Palomino Review

manufacturer: Dean date: 06/26/2007 category: Electric Guitars
Dean: Palomino
The Dean Palomino Archtop is a unique electric guitar, built with f-holes, three P-90 pickups, and dressed up with classy-looking inlays and a showy, chrome bridge & tailpiece.
 Sound: 10
 Overall Impression: 10
 Reliability & Durability: 10
 Action, Fit & Finish: 9
 Features: 9
 Overall rating:
 Reviewer rating:
 Users rating:
review (1) 8 comments vote for this gear:
overall: 9.6
Palomino Reviewed by: Kid Fisto, on june 26, 2007
1 of 1 people found this review helpful

Price paid: $ 389

Purchased from: Music Maniac

Features: To start with, this guitar is hands-down beautiful. I just want to start off with that. This Palomino was made in 2006 in the good old USA. There's 20 frets, with Mother-of-Pearl inlays with Iridescent strips in each one. It's an archtop guitar, not sure of the woods (looks like a softwood for the body top), but with the guitar being a Dean, and the sound quality as high as it is, I can say with certainty that they're high-quality. The finish is an amazingly sweet Vintage Sunburst that was half the reason I got this model. The body is very, very big, a full Dreadnought with single cutaway, kind of awkward to hold on your lap but good with a strap. It's got two F-holes, being a semi-acoustic, which are very well cut, and carry the sound very nicely. Let me tell you, if you don't have an amp, or the power goes out, you can still project some sound with this thing. Anyway, the bridge is a Tune-O-Matic, with a nicely crafted full-metal musical staff tailpiece, which I hope to replace with a Bigsby Vibrato, like on the Psychobilly. Passive electronics, one volume, one tone, and a 5-way pickup selector are what you've got for controls. There are 3 P-90 single coil "Soapbar" pickups, not sure of the brand, probably Dean made them. Regular old tuners, nothing special there. No extras except a Hercules locking stand that the store dude tossed in as part of the deal for about half price. // 9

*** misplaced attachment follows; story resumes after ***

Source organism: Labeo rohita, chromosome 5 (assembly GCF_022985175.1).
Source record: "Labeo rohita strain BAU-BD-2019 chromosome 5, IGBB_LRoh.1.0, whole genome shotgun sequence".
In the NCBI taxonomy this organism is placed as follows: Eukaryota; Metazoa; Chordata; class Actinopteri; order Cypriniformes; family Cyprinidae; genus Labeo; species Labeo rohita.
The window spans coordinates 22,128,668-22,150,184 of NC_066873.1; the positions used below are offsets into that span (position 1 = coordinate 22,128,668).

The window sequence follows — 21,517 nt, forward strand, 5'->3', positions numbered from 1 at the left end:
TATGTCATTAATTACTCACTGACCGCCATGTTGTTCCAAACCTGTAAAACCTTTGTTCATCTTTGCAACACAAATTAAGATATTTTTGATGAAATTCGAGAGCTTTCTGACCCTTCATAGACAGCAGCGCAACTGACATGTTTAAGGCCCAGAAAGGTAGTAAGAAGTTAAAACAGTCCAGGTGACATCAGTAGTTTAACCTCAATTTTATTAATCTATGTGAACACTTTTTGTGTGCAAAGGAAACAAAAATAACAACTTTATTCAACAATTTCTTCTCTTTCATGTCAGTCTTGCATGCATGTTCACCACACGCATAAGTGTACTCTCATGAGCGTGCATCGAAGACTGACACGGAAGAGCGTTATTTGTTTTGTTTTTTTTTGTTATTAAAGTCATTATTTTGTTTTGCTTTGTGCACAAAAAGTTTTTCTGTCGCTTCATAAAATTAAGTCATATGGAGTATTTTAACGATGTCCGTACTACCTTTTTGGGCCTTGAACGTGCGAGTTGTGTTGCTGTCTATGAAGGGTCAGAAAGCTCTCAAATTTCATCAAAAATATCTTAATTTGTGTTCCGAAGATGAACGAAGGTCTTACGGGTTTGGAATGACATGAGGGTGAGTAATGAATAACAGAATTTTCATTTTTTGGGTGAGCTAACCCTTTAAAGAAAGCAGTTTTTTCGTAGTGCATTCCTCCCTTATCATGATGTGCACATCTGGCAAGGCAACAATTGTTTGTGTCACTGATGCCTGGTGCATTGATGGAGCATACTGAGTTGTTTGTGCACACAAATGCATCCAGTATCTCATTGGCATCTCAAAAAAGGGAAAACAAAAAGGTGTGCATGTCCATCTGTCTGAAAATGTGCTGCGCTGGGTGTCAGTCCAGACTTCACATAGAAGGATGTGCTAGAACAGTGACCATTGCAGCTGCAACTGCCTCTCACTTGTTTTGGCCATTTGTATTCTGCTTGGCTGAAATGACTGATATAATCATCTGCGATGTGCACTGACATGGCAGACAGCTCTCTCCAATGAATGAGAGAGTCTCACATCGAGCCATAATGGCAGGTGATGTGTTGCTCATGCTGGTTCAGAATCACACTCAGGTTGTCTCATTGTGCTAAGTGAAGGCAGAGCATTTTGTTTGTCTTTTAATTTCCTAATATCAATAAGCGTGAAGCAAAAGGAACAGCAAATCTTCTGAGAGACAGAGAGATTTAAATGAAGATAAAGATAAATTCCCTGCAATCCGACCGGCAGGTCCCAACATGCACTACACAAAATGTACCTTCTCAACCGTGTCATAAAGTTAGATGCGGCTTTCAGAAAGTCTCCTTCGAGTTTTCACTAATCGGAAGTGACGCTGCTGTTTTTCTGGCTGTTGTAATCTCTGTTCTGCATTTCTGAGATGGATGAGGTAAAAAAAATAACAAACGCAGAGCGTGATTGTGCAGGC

Sound: I bought this guitar for Jazz. I'm in my school's Jazz band, and my B\.C\. Rich Mockingbird was NOT cutting it for sound quality, so I went and got the nicest Jazz guitar I could find. I use this guitar with a Kustom Arrow 16 amp, my Dunlop Dimewah (not reccomended) and my Danelectro pedals Fab Tone, Dan-Echo, and Psychoflange (again, not reccomended). Using any of these pedals generally causes the sound of the guitar to go down the tubes - fast. Why, you ask? Feedback. Bigtime. You put a moderate crunch, stand closer than 10 feet with the volume loud enough to hear it, and WHAM! The huge resonant space that makes your sound so nice starts to work against you. The most crunch I'd reccomend putting on it is a Bluesy style overdrive, or a light classic rock distortion. And on the note of the Dimewah, I find it too aggressive for the guitar. If you've ever played with a Dimewah on clean, you'll know what I mean: you play a powerchord and you'll hear a little bit of distortion going on: not much, but enough to notice it. And high notes become ear-piercingly sharp. So I play with the bare minimum: my amp on clean. On the note of noise, my amp loves to make noise. Therefore, when I'm within 5 feet of it, the pickups hum. I hate it, but fortunately it's only when one pickup is selected, and heavier on the bridge side. And could probably be fixed by fiddling with the wires and/or the pickups. But since I don't trust myself enough to do that, I Switch it to between pickups and sit as far from my amp as possible. Other than that it's wonderful (except the feedback, always remember that), with the tone knob adequately changing it from a full, booming bassy sound, a mid range Smooth Jazz sound, right over to a sparkly, almost crackly sounding treble end. Beware of this: when the tone is put all the way to the treble, bridge pickup, you get piercing highs on the E above fret 9 or 10. This guitar has two major fortes: Jazz and Red Hot Chili's type sound. Granted you can very easily do Metallica's clean riffs on it, with a perfect sound for that as well, but the lack of ability in the distortion department might hinder you here unless you were using it for recording. But for Jazz it's perfect, and Chilis it's perfect. // 10